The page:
“Just seeing how [Williams] instilled his culture and teaching us young guys [how] to approach the game before the bubble even, but it really started in the bubble; approaching the game the right way, having gratitude, sharing the ball, being on time, just playing defense,” Ayton said. “He instilled that in the bubble, and to see how it progressed in a full season is actually amazing. It’s just a great feeling on this team to have a coach like that who really cares about us.”
Three things to watch
1. The Battle of the bigs: Ayton sat out of Phoenix’s last three games of the regular season due to a knee injury, but he said Wednesday he’ll be ready to go for Game 1. “I feel great, to be honest,” Ayton said. That’s definitely positive news for the Suns because defending the Lakers’ inside combination of Anthony Davis and Andre Drummond won’t be easy for Ayton and Crowder. Phoenix won two of the three regular-season meetings between these teams, but Davis played in only one of those games, a 123-110 Lakers win on May 9. Let’s also not forget about Los Angeles’ depth inside with Montrezl Harrell, Markieff Morris and Marc Gasol. The Lakers rank No. 6 in the league in points in the paint, while Phoenix is 26th in that category.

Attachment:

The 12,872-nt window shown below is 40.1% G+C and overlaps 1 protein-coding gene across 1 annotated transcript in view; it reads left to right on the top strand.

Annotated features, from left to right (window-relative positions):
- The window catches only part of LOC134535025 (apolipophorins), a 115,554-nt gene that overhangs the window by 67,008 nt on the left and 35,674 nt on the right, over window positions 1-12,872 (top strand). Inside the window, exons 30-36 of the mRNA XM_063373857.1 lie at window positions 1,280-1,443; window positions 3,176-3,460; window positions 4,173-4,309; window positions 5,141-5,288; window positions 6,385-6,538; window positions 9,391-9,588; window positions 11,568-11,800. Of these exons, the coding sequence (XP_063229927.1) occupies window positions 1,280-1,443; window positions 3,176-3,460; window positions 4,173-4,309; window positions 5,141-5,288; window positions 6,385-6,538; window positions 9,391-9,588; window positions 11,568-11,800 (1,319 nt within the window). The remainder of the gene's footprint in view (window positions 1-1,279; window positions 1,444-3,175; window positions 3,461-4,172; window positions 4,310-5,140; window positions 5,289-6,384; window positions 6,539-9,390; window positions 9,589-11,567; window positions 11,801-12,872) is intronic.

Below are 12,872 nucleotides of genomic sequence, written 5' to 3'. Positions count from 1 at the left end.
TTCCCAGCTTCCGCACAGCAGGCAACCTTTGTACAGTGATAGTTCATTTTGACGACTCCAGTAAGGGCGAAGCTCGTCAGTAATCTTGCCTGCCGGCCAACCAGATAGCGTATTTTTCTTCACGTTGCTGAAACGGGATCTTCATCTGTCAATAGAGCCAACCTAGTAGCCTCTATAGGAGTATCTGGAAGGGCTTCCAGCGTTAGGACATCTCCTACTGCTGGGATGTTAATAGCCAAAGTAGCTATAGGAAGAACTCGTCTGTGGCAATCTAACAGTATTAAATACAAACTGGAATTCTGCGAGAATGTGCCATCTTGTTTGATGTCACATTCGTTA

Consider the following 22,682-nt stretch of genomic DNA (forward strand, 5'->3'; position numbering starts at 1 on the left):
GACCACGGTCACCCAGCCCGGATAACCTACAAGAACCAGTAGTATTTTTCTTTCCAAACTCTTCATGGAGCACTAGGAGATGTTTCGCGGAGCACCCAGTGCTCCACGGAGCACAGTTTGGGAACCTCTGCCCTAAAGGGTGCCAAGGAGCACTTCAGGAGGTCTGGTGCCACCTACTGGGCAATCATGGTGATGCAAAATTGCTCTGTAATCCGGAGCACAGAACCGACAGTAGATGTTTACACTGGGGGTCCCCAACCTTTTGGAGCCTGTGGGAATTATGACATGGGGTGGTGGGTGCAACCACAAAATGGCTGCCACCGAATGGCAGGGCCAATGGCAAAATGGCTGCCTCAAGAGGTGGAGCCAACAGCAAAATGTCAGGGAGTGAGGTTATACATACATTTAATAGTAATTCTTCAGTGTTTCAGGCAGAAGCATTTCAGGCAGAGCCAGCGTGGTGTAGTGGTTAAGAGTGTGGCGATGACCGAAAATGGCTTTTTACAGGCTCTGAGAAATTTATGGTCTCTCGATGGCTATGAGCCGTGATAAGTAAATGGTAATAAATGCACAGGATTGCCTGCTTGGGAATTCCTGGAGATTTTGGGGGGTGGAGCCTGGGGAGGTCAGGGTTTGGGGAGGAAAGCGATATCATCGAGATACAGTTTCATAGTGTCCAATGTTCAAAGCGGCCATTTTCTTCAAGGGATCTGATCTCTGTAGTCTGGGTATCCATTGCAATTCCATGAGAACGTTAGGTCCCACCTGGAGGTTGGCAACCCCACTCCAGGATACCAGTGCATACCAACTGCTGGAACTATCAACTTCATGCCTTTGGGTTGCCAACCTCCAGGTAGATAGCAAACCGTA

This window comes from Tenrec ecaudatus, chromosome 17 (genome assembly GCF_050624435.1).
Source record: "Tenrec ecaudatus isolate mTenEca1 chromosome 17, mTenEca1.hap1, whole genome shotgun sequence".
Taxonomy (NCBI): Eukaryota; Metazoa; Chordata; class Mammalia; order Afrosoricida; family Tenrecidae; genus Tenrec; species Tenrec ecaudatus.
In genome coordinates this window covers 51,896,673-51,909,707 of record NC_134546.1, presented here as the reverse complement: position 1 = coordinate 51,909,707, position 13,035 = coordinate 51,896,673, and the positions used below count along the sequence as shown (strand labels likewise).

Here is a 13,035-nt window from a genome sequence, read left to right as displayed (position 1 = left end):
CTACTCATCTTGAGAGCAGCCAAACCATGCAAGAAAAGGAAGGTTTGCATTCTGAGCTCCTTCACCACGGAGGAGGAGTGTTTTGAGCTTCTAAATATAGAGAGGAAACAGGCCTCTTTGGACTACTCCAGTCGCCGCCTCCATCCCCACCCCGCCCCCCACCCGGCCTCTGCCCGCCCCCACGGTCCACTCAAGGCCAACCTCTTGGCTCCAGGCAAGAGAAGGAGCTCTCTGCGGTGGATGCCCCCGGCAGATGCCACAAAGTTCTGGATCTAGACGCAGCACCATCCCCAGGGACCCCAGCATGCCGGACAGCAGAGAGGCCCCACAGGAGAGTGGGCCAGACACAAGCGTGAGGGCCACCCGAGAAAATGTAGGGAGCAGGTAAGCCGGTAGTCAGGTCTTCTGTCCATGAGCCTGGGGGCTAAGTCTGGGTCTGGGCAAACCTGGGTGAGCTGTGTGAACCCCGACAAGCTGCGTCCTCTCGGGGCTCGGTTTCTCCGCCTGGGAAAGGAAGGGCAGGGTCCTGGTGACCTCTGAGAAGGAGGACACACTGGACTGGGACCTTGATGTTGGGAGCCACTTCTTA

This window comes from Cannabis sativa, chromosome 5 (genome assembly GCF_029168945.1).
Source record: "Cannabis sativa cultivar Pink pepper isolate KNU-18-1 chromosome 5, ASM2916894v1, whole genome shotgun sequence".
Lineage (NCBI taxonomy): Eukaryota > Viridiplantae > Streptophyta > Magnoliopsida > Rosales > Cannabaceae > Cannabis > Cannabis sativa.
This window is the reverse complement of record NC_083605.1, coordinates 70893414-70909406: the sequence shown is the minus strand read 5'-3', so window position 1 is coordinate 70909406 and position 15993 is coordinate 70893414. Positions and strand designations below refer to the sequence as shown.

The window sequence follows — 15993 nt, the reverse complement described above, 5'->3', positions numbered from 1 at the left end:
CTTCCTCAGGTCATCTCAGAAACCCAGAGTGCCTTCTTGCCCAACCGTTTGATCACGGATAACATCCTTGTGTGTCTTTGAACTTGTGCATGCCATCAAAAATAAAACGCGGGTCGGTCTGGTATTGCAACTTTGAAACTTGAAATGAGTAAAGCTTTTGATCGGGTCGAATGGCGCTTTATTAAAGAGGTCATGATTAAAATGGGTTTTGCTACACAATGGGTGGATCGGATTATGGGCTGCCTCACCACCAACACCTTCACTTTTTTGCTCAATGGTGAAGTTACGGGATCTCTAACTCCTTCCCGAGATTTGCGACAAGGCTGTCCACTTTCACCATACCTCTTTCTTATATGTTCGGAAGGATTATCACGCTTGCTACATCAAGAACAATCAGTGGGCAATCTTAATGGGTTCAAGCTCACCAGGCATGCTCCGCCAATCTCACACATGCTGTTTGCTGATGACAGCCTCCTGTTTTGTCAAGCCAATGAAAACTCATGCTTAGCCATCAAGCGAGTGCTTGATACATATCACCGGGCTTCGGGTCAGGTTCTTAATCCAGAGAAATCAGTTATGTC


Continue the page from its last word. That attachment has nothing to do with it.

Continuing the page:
2. Expect plenty of defense: The Lakers allow opponents to connect on just 35.2% of their attempts from long range, and the Suns are pretty stout in that department, too, limiting teams to 35.4% from deep. Los Angeles leads the NBA in defensive rating (106.8), while the Suns are No. 6 (110.4). The Lakers will commit plenty of resources to shutting down Devin Booker and Chris Paul, so the Suns’ supporting cast needs to step up in a major way. Phoenix owns the advantage in continuity, considering it has been together virtually the entire season while Davis and LeBron James have missed a combined 63 games. James and Davis will quickly round into form. “It was good to get that first playoff punch out of the way,” James said Wednesday night. “It wasn’t comfortable, but it settled us.”